Starting therapy is a big step and something that a lot of people find intimidating. While it can be scary to pursue therapy, it can also be the key to a more fulfilled and satisfying life.
It’s normal to have many questions about the process. Here are some questions frequently asked about therapy and counseling…
Frequently Asked Questions
Therapy works. Working with a qualified therapist can help you refocus your priorities and provide clarity. Therapy can help provide support while you make changes and set boundaries so that you can have more control in your life. You have the chance to sit down and identify patterns and behaviors that aren’t working in your life. You will learn new skills and build a relationship in therapy to support you through the difficult transitions in life.
The results of therapy can be lasting and maintained so true change is possible.
What is therapy?
Therapy, or psychotherapy, involves a process of consistent and regular sessions with a licensed mental health provider for the purpose of resolving past trauma, changing behaviors that are no longer working, and processing things that have been road blocks. Therapy provides a safe and confidential space to process whatever might be interfering with your life. Therapy focuses on feelings, thoughts, beliefs, patterns, values, attitudes, and relationships.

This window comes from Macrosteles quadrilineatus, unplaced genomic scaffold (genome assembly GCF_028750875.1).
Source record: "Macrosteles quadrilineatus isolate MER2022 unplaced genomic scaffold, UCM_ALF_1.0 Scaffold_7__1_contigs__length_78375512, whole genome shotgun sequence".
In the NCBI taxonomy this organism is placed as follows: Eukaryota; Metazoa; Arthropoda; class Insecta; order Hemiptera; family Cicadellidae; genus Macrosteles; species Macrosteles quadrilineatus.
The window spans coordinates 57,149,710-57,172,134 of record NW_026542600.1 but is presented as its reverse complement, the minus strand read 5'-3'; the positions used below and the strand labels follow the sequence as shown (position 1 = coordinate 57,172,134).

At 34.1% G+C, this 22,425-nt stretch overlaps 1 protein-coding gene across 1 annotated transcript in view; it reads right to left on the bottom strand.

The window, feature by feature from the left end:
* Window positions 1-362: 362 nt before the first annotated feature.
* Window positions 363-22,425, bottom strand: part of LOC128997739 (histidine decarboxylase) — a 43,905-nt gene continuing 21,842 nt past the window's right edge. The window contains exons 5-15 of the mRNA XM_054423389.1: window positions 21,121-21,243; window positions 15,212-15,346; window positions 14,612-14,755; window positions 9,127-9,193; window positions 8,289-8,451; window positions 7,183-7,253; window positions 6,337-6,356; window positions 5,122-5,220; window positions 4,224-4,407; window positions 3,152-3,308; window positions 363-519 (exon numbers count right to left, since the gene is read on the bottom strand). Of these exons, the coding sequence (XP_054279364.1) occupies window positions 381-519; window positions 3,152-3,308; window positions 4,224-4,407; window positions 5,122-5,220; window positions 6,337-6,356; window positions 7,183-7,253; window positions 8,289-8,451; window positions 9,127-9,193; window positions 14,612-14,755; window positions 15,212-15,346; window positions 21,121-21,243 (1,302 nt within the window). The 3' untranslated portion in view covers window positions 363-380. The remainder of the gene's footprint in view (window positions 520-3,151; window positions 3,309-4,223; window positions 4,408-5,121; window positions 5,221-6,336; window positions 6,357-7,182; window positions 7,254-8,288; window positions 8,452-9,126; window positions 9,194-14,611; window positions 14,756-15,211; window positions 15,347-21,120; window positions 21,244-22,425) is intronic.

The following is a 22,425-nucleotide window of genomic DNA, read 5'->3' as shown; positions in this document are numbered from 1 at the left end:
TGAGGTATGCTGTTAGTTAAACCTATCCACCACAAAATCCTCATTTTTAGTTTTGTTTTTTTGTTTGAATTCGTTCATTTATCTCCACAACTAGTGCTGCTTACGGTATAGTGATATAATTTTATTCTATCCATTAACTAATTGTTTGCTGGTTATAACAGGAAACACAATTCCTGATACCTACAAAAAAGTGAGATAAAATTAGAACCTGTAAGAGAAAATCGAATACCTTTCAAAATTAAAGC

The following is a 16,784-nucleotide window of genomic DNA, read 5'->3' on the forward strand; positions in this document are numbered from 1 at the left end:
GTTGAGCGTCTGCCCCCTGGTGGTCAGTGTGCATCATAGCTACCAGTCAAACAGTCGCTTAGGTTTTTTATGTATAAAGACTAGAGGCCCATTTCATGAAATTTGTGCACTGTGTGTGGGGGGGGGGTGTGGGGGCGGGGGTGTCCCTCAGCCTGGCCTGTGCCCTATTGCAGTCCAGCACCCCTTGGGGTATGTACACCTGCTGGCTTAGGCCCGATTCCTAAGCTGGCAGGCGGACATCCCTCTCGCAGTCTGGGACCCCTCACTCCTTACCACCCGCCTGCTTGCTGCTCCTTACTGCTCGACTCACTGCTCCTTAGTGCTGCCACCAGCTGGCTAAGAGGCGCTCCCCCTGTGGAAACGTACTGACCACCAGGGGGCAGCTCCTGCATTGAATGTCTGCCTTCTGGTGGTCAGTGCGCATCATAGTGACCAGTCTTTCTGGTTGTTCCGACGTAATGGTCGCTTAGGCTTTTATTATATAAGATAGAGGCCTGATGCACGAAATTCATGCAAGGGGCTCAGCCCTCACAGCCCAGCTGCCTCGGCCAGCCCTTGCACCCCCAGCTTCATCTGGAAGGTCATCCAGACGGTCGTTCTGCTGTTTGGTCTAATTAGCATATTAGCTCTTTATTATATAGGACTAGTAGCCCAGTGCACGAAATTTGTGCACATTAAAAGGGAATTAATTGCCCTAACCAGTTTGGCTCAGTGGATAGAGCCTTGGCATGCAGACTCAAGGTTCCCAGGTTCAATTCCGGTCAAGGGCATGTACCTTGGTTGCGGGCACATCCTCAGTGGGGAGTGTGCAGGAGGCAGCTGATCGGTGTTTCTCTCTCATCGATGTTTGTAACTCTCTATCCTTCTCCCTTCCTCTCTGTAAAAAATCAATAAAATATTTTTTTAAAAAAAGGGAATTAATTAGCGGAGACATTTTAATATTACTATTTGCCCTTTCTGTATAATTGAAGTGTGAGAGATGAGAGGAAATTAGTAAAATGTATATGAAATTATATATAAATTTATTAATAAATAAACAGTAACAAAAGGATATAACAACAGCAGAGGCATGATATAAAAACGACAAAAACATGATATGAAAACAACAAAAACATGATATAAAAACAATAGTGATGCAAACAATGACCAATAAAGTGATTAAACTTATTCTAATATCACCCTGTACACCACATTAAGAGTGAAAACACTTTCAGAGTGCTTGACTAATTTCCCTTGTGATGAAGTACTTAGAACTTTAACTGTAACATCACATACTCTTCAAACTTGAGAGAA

Therapy can be individual where a person meets one-on-one with the therapist, a family session where multiple members of a family meet with the therapist, a couples session where a couple (this could include a married couple, a partnership, a divorced couple, a mother daughter pair, or some other combination) meet with the therapist, or a group where several individuals meet together with one or more therapists. It’s possible for a person to engage in more than one type of therapy.
In our opinion, the most important part of therapy is the relationship between the client and the therapist. It’s very important that you trust and respect your therapist and know that the therapist is being truthful and showing respect for your needs. You might not always like your therapist because sometimes your therapist may point out some difficult things. But there should always be an underlying presence of trust and respect.
Is therapy confidential?
What is the difference between psychotherapy, counseling and coaching?